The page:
May was a huge month for the Happiness Team at Buffer. We began the month answering 50% of emails within 1 hour and finished it answering 80% of emails within 1 hour. This results in a palpable difference in the happiness of our customers. Huge congratulations to the Happiness Team!

How we keep in touch as a distributed team (meaning: no all-hands meeting)

We each enjoy the luxury of living in the place that makes us the happiest, and we use the geographic distribution to answer our customers’ questions quickly, during our local daylight hours.

There is one hitch to this. When we’re properly distributed, there is no reasonable time for a weekly meeting. It took us a few months to settle into just the right tools to stay in close touch, and it works well for us now. And no one wakes up at 2 a.m. for a meeting, which is a plus. :)

Our daily and weekly schedule

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Why We Don’t Scale Support at Buffer

I recently got an email that asked this question, and it comes up a lot in the support world.

“I see you have a static FAQ, but why have you chosen not to have a searchable knowledge base or robust community forum for support questions?”

I’d love to share why we chose not to scale support, and why we ask customers to email, tweet, or live-chat us each time instead. It’s very simple, and it’s all about how fast we can learn.

Simply, we don’t learn anything if customers find the answers themselves on a forum or knowledge base.

Why we don’t scale support

As an example, let’s say we get the same question 5 times. I’ll use a real-life Buffer example. “How do I change my credit card in your system?”

So, after the fifth time this question is asked, Company ABC might put it on a knowledge base. Then the next 50 people who have the question might find out themselves. They don’t have to wait for your customer service team to get back to them; they can find the answer at any hour. Right?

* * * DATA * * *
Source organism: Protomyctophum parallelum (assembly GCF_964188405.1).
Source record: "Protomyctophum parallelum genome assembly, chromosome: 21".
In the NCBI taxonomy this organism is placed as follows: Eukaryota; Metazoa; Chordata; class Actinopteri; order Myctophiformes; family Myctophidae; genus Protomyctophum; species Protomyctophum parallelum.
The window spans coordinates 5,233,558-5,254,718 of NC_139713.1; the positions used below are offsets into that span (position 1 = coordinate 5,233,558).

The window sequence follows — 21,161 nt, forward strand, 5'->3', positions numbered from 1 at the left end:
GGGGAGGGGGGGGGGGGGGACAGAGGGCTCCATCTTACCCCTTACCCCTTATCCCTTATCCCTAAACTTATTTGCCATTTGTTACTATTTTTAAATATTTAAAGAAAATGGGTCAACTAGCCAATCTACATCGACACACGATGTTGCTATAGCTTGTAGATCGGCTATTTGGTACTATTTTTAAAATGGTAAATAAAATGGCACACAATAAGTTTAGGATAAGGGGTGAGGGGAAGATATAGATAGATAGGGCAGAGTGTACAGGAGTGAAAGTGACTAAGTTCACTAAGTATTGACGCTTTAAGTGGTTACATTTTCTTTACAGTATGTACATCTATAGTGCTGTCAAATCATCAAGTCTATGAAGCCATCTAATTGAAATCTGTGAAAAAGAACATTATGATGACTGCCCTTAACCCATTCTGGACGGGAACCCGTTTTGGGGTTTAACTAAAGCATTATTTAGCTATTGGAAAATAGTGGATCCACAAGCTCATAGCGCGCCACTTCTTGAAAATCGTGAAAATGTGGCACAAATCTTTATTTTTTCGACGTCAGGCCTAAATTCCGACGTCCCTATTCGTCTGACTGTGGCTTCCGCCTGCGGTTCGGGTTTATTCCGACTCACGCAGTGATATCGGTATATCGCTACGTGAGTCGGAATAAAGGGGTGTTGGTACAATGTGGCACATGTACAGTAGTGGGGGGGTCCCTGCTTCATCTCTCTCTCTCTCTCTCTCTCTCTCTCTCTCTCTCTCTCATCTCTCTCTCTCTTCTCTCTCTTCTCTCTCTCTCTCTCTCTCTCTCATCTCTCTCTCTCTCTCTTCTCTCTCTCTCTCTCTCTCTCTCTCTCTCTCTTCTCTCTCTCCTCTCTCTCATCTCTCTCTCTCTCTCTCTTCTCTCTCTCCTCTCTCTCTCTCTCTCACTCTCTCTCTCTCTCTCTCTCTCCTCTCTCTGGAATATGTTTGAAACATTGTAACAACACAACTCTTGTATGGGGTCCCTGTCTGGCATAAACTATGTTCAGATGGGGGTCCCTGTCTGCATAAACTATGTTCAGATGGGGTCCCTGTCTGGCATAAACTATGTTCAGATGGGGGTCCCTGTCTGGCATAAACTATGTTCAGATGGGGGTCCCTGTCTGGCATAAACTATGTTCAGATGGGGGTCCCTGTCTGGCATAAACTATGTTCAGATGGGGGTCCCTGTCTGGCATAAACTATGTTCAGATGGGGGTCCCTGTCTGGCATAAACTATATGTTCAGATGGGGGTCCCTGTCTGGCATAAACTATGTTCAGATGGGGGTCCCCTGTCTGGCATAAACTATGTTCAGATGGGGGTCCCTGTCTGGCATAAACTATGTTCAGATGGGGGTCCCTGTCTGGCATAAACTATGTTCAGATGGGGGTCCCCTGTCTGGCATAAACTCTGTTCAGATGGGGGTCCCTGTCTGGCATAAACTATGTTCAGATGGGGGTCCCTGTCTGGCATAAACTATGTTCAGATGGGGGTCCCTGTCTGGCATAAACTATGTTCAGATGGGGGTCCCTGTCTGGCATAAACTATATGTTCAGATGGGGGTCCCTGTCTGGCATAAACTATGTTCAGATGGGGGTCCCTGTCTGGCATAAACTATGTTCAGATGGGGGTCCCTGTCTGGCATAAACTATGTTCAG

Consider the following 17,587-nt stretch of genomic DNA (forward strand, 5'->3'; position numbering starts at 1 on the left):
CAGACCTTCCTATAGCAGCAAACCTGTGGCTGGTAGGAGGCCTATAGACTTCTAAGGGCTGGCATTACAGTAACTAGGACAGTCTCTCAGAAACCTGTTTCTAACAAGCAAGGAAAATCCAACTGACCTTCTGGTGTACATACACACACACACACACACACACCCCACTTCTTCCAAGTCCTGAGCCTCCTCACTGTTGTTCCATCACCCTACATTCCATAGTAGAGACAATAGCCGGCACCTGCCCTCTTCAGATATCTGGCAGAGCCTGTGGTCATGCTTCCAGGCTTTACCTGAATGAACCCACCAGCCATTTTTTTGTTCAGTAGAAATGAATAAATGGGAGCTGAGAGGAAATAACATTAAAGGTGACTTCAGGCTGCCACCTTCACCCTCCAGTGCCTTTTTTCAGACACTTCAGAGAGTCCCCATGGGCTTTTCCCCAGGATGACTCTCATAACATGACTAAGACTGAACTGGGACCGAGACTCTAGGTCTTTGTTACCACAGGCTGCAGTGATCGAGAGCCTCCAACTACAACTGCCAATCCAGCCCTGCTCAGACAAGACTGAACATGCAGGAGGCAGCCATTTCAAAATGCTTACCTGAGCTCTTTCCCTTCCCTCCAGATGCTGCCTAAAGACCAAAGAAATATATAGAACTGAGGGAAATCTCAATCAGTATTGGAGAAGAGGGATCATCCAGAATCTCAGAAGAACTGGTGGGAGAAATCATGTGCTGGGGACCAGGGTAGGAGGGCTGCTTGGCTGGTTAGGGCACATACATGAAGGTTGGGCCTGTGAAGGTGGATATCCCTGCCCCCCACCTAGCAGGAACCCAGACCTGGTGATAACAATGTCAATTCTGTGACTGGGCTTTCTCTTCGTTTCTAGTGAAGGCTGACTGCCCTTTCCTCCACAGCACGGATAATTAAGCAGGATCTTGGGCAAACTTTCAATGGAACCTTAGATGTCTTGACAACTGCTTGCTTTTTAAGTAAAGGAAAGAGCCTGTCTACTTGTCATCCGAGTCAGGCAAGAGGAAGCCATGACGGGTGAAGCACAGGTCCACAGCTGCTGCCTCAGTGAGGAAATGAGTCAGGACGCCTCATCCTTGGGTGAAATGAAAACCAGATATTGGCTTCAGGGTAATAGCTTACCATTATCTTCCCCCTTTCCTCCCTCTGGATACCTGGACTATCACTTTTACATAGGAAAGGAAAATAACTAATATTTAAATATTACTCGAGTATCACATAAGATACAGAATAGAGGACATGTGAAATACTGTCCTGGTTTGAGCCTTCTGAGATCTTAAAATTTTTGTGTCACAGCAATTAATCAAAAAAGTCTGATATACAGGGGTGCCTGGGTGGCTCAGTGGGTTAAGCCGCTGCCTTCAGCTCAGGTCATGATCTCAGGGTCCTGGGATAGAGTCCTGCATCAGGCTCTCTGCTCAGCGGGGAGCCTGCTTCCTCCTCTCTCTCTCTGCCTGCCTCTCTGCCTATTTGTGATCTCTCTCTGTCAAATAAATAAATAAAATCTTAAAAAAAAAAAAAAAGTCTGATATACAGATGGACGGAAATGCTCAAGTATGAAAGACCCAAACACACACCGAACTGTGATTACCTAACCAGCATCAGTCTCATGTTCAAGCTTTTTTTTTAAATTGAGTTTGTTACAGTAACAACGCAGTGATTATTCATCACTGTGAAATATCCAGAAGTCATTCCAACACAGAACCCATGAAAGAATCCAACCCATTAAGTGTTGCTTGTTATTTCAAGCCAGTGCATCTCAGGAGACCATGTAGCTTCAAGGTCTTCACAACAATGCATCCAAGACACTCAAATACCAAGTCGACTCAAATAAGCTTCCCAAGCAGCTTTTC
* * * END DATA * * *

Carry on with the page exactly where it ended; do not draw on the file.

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When to Teach and When to Fish: 3 Times We Skip the How-Tos in Customer Support

tropical-fish-1437349-mAnne Isabelle Ritchie coined a concept in the 1880s that we still use today.

Modernized, it is:

“Give a man a fish, and you feed him for a day; show him how to catch fish, and you feed him for a lifetime.”

The conventional wisdom is that it’s always preferable to teach someone how to fish. However, the Buffer support team has been thinking about this concept a lot lately. We’re learning that often there is a huge market for skipping the lesson completely.

This can be a stretch for tech support folks. After all, we gravitate toward support positions because we love to teach. We feel pain when people don’t love the technology we love. That makes us great at our jobs.

However, we also tend to be the people who like to push every button in order to find out what it does. We would always rather learn the how, and the why, of every process. That’s why people start asking us for help at an early age. That’s how we learn that we love helping. That’s how we end up in these roles.

But I’ve had to try to break this habit a bit in order to take my own customer service skills up a notch. There have been many times when I’ve tried to teach when I should have been serving up a fully prepared meal instead.

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Warm Fuzzies: The Best Kept Secret of Customer Service

Dog lickIn most industries, including the tech world, “support” is a piteous word.

Posts like this one, while written in jest, enforce the stereotype that working in support essentially sucks. We are known for getting abused by ranting, angry customers. We can’t take a day off, because the emails never stop flowing in. We must just be doing this to get trained with the company, right?

Well, I’d like to offer a slightly different view into the world of customer service.

While we do occasionally bear the brunt of unhappy customers and receive unkind words, those experiences are overwhelmingly outnumbered by the patient, smart, grateful and human emails that usually flow in. I recognize that I’m spoiled by my Buffer users, but I’ve experienced this same trend in all previous customer service jobs.